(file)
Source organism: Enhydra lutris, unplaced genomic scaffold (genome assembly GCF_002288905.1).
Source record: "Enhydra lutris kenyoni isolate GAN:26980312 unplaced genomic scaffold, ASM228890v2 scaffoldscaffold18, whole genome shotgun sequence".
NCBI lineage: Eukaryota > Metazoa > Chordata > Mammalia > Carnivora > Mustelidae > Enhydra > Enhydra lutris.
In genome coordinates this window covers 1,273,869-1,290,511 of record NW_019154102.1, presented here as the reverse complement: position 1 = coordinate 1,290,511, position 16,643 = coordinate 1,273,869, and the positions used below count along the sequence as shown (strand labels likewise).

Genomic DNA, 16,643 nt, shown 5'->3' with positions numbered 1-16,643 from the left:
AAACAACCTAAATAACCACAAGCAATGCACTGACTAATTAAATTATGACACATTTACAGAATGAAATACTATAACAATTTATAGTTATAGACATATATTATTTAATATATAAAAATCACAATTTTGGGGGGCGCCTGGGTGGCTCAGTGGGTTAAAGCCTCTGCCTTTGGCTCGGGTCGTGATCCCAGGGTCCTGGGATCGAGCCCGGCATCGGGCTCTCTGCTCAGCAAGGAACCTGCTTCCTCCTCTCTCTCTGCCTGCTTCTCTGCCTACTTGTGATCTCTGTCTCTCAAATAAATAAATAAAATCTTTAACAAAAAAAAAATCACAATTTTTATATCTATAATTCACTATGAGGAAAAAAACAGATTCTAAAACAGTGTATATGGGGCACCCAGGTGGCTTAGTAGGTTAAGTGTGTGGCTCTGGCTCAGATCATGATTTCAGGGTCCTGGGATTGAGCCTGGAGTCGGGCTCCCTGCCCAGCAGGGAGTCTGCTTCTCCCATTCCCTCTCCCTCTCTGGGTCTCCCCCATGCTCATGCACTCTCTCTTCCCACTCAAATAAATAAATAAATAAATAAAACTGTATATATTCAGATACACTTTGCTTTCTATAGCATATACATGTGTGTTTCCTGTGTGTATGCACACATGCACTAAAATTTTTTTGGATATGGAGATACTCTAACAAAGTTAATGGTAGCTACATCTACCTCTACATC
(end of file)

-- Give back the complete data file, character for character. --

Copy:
Source organism: Enhydra lutris, unplaced genomic scaffold (genome assembly GCF_002288905.1).
Source record: "Enhydra lutris kenyoni isolate GAN:26980312 unplaced genomic scaffold, ASM228890v2 scaffoldscaffold18, whole genome shotgun sequence".
NCBI lineage: Eukaryota > Metazoa > Chordata > Mammalia > Carnivora > Mustelidae > Enhydra > Enhydra lutris.
In genome coordinates this window covers 1,273,869-1,290,511 of record NW_019154102.1, presented here as the reverse complement: position 1 = coordinate 1,290,511, position 16,643 = coordinate 1,273,869, and the positions used below count along the sequence as shown (strand labels likewise).

Genomic DNA, 16,643 nt, shown 5'->3' with positions numbered 1-16,643 from the left:
AAACAACCTAAATAACCACAAGCAATGCACTGACTAATTAAATTATGACACATTTACAGAATGAAATACTATAACAATTTATAGTTATAGACATATATTATTTAATATATAAAAATCACAATTTTGGGGGGCGCCTGGGTGGCTCAGTGGGTTAAAGCCTCTGCCTTTGGCTCGGGTCGTGATCCCAGGGTCCTGGGATCGAGCCCGGCATCGGGCTCTCTGCTCAGCAAGGAACCTGCTTCCTCCTCTCTCTCTGCCTGCTTCTCTGCCTACTTGTGATCTCTGTCTCTCAAATAAATAAATAAAATCTTTAACAAAAAAAAAATCACAATTTTTATATCTATAATTCACTATGAGGAAAAAAACAGATTCTAAAACAGTGTATATGGGGCACCCAGGTGGCTTAGTAGGTTAAGTGTGTGGCTCTGGCTCAGATCATGATTTCAGGGTCCTGGGATTGAGCCTGGAGTCGGGCTCCCTGCCCAGCAGGGAGTCTGCTTCTCCCATTCCCTCTCCCTCTCTGGGTCTCCCCCATGCTCATGCACTCTCTCTTCCCACTCAAATAAATAAATAAATAAATAAAACTGTATATATTCAGATACACTTTGCTTTCTATAGCATATACATGTGTGTTTCCTGTGTGTATGCACACATGCACTAAAATTTTTTTGGATATGGAGATACTCTAACAAAGTTAATGGTAGCTACATCTACCTCTACATC